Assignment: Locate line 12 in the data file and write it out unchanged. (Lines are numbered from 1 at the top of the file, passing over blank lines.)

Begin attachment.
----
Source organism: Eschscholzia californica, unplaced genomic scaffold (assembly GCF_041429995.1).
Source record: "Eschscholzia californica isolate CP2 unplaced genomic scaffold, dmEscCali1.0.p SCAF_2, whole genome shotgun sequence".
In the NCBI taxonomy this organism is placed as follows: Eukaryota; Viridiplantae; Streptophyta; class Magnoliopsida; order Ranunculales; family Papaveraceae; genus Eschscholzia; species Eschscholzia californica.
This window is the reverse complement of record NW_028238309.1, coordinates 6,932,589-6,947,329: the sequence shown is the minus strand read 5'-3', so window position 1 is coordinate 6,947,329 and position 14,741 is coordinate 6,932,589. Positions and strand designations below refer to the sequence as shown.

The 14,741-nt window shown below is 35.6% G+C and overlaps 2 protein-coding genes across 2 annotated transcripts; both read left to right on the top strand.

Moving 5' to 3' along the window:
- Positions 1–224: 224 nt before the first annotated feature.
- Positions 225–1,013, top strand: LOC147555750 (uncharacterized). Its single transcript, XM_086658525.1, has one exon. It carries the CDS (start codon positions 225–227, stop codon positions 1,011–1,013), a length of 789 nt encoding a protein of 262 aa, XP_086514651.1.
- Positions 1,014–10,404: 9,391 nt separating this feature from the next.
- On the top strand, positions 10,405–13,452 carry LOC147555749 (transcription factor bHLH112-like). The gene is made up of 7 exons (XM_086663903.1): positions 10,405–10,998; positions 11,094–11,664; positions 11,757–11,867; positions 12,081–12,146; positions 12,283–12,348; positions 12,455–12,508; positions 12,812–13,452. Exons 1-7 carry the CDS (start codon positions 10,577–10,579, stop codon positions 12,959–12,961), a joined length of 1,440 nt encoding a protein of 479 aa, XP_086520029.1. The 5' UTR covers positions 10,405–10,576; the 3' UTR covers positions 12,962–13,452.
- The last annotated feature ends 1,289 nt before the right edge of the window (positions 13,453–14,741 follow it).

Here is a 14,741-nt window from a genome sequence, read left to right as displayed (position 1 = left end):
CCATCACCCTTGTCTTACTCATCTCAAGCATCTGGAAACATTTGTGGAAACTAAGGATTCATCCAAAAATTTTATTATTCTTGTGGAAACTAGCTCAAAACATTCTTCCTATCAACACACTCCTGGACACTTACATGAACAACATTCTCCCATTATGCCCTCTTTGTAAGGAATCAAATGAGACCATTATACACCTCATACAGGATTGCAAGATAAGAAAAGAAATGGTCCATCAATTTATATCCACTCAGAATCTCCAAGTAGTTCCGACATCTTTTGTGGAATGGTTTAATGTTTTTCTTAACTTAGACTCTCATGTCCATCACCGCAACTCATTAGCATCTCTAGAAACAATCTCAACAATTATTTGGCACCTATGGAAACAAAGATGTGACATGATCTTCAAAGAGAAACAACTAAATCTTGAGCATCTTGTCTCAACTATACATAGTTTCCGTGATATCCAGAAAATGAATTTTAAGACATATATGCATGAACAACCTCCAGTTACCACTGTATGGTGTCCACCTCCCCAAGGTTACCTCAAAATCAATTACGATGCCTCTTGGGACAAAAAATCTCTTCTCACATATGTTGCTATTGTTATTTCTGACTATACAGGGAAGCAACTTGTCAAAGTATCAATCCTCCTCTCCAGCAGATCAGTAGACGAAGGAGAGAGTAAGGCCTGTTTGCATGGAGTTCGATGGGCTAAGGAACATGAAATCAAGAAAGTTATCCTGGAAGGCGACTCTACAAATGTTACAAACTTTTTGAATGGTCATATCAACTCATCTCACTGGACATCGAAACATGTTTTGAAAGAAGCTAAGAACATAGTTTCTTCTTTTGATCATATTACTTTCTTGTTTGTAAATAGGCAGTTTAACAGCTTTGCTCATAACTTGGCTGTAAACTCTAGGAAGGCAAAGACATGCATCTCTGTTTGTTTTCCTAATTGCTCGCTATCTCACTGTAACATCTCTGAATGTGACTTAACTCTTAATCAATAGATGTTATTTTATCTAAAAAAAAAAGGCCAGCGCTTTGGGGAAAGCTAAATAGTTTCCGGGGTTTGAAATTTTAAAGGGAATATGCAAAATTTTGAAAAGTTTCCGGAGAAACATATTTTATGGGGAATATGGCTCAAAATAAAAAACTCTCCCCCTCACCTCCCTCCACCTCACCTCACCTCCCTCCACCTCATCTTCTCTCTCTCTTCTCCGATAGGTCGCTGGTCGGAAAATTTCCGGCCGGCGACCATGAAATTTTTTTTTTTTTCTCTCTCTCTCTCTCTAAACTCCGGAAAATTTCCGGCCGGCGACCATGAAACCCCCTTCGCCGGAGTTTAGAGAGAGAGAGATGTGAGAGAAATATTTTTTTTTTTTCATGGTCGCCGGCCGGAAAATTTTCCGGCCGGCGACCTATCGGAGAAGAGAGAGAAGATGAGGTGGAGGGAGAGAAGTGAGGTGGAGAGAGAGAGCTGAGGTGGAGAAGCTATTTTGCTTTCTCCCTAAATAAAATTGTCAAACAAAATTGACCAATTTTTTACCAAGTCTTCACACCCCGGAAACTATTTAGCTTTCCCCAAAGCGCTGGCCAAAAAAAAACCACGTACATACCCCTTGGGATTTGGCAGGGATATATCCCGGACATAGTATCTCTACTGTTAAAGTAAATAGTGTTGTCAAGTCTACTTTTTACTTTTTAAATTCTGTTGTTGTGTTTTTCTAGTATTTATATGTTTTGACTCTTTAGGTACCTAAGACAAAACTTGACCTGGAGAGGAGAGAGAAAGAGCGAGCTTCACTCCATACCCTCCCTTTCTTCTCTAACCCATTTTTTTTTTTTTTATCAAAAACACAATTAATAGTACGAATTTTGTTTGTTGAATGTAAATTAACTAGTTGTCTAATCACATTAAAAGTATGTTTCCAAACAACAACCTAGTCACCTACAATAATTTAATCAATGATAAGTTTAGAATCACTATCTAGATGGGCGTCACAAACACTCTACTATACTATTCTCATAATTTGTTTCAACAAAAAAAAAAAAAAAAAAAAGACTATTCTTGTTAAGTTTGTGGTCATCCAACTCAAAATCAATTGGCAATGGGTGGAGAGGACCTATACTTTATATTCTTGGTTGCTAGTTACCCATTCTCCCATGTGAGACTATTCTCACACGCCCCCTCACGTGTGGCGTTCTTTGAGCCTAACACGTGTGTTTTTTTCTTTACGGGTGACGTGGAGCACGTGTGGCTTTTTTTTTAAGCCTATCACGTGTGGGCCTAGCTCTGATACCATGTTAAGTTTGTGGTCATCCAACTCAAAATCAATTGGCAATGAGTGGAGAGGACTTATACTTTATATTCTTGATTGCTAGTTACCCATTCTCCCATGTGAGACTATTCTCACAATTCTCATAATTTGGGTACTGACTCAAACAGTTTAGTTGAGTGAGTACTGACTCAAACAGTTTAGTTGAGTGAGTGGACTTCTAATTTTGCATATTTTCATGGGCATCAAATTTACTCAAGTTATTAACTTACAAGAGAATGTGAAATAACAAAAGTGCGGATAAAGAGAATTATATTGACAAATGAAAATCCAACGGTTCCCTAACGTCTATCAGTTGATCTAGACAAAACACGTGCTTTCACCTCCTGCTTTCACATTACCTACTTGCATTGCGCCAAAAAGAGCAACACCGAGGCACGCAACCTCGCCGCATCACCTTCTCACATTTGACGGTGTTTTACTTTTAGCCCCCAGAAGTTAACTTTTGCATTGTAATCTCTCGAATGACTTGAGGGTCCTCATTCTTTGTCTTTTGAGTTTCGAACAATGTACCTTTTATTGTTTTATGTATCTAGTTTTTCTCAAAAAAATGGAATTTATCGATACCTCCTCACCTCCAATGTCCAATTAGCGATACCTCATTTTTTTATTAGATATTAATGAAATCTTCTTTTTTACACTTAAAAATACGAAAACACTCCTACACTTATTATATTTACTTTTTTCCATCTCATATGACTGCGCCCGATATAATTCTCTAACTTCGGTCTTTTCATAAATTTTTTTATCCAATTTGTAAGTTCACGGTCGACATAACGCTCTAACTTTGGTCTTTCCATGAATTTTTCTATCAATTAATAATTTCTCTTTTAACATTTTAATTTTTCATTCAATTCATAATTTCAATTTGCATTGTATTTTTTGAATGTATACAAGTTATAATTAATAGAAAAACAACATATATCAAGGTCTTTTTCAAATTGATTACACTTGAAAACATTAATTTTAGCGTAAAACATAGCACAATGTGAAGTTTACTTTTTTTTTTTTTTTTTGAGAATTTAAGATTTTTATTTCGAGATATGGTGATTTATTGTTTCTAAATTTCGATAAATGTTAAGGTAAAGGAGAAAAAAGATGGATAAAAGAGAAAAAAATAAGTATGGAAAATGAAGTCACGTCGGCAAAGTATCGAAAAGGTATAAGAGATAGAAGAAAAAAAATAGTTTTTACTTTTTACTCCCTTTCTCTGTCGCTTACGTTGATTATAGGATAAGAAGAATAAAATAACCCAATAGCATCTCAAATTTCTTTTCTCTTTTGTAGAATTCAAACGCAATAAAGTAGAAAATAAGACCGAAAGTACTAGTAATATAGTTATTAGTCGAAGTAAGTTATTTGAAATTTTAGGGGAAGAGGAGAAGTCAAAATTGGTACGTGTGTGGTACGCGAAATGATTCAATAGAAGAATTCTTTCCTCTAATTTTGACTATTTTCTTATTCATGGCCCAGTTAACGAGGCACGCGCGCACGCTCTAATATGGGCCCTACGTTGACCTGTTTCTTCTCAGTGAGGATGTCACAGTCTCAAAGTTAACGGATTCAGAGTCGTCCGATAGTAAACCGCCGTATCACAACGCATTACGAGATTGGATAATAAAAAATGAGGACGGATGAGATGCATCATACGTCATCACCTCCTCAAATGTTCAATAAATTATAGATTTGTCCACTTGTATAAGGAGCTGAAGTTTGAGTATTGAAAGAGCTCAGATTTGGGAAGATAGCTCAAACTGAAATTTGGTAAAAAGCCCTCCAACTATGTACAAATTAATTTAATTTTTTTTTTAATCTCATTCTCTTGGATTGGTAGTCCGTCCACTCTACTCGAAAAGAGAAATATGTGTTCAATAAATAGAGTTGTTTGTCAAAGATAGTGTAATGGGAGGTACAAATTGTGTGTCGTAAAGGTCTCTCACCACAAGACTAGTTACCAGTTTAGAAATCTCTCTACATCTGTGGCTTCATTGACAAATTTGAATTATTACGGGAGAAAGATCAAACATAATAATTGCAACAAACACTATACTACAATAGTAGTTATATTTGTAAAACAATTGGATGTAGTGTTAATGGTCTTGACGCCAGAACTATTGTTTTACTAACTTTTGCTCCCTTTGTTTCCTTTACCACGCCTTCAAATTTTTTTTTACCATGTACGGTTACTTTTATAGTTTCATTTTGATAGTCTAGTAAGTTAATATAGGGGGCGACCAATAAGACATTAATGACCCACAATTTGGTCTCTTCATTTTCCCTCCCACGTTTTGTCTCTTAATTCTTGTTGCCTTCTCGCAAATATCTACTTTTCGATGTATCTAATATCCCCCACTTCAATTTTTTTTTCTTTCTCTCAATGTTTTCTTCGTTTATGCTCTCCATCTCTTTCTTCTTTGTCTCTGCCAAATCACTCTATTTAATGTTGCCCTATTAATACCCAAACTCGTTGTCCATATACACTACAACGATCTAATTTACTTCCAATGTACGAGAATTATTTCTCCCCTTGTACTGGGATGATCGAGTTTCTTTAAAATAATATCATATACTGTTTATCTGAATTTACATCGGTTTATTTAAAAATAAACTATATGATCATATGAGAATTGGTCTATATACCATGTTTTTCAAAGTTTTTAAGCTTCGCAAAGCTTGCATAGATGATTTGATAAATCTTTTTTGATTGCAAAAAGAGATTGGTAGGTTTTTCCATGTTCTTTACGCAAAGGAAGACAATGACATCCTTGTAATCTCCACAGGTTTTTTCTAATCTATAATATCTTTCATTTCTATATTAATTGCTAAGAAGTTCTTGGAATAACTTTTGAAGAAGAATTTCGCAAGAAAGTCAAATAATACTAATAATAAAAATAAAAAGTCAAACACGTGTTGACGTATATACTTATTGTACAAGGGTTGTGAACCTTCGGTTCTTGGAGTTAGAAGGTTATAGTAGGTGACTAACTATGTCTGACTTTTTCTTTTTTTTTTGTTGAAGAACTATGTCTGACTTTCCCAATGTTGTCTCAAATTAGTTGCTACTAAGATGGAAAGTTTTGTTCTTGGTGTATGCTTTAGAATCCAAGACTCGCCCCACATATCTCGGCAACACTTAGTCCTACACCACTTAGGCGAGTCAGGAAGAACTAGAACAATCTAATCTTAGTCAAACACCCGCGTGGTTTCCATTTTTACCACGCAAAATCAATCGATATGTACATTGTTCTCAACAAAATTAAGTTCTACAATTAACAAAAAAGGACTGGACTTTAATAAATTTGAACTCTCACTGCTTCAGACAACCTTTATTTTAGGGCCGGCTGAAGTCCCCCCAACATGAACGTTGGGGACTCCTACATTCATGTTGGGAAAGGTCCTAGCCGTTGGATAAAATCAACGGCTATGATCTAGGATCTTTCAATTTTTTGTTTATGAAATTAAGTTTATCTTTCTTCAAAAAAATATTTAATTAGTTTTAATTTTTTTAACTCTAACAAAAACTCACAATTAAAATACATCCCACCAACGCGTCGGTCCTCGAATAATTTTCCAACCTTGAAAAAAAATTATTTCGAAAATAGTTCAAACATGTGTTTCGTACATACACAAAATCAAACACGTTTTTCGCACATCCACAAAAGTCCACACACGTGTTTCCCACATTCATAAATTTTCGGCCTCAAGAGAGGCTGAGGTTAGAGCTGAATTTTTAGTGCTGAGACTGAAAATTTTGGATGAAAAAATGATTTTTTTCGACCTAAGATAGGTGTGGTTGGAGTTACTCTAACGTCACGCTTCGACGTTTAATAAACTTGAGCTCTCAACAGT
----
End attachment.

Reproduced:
Here is a 14,741-nt window from a genome sequence, read left to right as displayed (position 1 = left end):